There are plenty of companies selling a plethora of botanical supplements for sexual health. There may not be as many studies as products; however, botanicals can also rely on a history of use—many plant-based products including herbs have been used for thousands of years, and still today, are used in traditional Chinese medicine.
Be wary if the products sold as dietary supplements claim to treat sexual dysfunction as that is not a legal claim and may also be an overpromise.
But several botanical supplements may help some of the symptoms that cause some problems of sexual dysfunction.
Here are a few:
- Horny goat weed—the name sounds promising. Men take it as it may increase blood flow and therefore assist with ED; women try it as it also contains phytoestrogens that somewhat mimic estrogen. Read more here and here.
- Ashwagandha—growing in popularity for its ability to protect your immune function, this herb is also used in Ayurvedic medicine for its libido-enhancing properties. Read more here.
- Chamomile—is one of a number of herbal ingredients used to help with relaxation and calm nerves and muscle spasms. Being relaxed may help with anxiety-related sexual dysfunction. Read more here.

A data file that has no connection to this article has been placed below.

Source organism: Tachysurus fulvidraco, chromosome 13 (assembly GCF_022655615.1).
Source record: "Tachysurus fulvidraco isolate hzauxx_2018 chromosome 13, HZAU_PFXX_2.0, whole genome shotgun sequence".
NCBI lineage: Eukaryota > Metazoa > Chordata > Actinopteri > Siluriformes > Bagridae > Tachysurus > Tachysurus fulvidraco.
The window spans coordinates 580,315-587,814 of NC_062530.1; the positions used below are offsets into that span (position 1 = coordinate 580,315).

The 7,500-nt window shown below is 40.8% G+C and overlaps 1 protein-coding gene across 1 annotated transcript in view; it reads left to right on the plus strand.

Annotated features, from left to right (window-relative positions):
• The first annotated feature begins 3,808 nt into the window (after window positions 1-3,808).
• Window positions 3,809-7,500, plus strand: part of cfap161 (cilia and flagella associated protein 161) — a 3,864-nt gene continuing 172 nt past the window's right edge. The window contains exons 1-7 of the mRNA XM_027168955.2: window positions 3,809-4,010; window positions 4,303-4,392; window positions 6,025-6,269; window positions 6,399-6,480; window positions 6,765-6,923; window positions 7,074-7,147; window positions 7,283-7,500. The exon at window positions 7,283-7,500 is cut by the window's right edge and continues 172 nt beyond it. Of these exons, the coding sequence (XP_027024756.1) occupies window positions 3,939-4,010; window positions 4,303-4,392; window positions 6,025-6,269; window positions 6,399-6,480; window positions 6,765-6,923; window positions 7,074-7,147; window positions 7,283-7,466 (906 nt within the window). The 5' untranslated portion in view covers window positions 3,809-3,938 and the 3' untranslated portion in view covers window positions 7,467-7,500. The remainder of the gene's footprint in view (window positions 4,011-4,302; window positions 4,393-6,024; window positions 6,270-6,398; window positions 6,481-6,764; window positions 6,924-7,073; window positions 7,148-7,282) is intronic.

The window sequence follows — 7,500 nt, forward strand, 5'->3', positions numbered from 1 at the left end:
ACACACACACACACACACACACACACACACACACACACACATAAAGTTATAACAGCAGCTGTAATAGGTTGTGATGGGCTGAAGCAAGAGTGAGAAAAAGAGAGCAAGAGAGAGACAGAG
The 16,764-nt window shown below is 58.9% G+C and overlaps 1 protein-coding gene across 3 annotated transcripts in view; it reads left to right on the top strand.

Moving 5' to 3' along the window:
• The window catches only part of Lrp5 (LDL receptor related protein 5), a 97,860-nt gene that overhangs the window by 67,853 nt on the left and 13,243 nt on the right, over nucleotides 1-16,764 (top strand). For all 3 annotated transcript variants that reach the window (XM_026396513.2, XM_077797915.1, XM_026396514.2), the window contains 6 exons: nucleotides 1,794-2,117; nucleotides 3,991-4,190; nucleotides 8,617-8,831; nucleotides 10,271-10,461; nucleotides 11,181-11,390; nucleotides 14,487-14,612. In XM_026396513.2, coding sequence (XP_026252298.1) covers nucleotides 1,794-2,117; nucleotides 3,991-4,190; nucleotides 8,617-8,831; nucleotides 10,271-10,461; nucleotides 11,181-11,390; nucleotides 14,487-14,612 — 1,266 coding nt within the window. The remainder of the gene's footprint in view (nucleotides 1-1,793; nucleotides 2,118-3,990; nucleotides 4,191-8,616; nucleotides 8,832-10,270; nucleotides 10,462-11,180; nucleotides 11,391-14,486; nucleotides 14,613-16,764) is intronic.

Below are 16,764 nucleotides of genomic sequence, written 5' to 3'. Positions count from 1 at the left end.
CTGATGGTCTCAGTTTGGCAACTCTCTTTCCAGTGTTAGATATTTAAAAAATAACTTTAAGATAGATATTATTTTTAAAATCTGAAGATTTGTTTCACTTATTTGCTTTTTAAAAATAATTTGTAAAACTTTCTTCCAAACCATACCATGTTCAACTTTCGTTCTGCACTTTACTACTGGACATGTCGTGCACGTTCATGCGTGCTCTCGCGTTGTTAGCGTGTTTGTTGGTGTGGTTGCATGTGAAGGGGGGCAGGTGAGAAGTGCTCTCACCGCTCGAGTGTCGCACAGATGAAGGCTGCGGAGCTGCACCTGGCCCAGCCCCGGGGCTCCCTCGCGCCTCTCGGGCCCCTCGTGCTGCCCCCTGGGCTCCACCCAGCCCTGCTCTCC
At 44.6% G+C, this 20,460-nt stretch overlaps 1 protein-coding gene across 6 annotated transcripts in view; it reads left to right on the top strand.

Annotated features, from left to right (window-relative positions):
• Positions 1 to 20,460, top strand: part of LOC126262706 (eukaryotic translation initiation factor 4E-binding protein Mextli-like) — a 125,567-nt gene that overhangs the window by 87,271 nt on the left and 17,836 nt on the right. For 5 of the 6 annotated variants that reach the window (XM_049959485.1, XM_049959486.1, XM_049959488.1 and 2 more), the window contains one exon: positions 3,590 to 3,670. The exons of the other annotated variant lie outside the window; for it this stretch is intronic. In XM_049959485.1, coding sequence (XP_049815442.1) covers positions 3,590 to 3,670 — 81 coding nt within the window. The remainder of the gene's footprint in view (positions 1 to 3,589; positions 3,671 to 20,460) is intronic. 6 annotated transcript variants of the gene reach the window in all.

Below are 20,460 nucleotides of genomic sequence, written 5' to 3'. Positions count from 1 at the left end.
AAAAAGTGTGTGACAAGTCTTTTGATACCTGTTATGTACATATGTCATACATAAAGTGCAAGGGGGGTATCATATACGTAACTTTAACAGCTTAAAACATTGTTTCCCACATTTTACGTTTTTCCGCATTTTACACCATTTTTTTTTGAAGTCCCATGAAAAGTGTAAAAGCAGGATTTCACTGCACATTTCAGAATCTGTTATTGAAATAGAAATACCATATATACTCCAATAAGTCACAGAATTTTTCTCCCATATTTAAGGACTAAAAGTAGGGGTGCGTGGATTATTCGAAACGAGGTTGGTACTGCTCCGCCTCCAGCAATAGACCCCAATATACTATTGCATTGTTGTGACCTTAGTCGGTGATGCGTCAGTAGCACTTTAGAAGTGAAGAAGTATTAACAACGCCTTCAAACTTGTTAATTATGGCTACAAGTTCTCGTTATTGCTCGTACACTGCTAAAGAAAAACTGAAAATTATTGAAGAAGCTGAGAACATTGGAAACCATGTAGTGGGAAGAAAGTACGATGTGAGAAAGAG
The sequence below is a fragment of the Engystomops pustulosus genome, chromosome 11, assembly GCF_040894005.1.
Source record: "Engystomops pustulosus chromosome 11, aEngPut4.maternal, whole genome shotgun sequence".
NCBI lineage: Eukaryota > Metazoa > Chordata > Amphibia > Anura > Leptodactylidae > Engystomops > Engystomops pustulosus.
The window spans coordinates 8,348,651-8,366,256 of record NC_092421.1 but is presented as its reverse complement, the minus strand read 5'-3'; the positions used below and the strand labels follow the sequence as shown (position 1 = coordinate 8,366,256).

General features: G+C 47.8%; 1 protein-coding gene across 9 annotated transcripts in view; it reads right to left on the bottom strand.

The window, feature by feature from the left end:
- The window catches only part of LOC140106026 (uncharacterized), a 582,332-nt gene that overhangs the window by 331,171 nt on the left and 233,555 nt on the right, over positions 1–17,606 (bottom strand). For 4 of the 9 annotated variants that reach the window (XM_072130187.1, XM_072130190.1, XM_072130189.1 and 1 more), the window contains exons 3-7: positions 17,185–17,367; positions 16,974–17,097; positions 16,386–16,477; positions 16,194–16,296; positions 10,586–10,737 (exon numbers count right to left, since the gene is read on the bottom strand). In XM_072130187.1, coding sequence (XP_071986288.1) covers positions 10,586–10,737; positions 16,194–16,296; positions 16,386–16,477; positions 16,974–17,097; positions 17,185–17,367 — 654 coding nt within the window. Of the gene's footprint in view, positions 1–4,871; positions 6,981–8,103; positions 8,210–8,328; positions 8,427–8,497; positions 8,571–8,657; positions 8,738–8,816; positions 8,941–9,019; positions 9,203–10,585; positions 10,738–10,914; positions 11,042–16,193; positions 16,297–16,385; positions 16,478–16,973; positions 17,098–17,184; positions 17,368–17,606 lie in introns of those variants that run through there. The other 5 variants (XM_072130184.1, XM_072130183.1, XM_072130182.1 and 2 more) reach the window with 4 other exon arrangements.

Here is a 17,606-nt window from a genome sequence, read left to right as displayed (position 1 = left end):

- Ginseng—known to increase nitric oxide levels, this botanical may help with ED; but it may also have benefits for both sexes as it may increase your body’s dopamine levels. Some research has shown that ginseng improved sexual desire, satisfaction and orgasm in a subset of women. Read more about that here.
What Role Do Vitamins Play?
It is important to remember that improving conditions that may interfere with sexual function is a more foundational (or indirect) way to improve your sex life. So be sure you’re getting enough of these letter vitamins:
- Vitamin D—known for its role in bone health, immune health, cardiovascular health and more, according to this article it’s also one of the most studied vitamins for ED. One 2020 study indicated the low levels of vitamin D increase ED symptoms, suggesting the need to keep your vitamin D levels sufficient.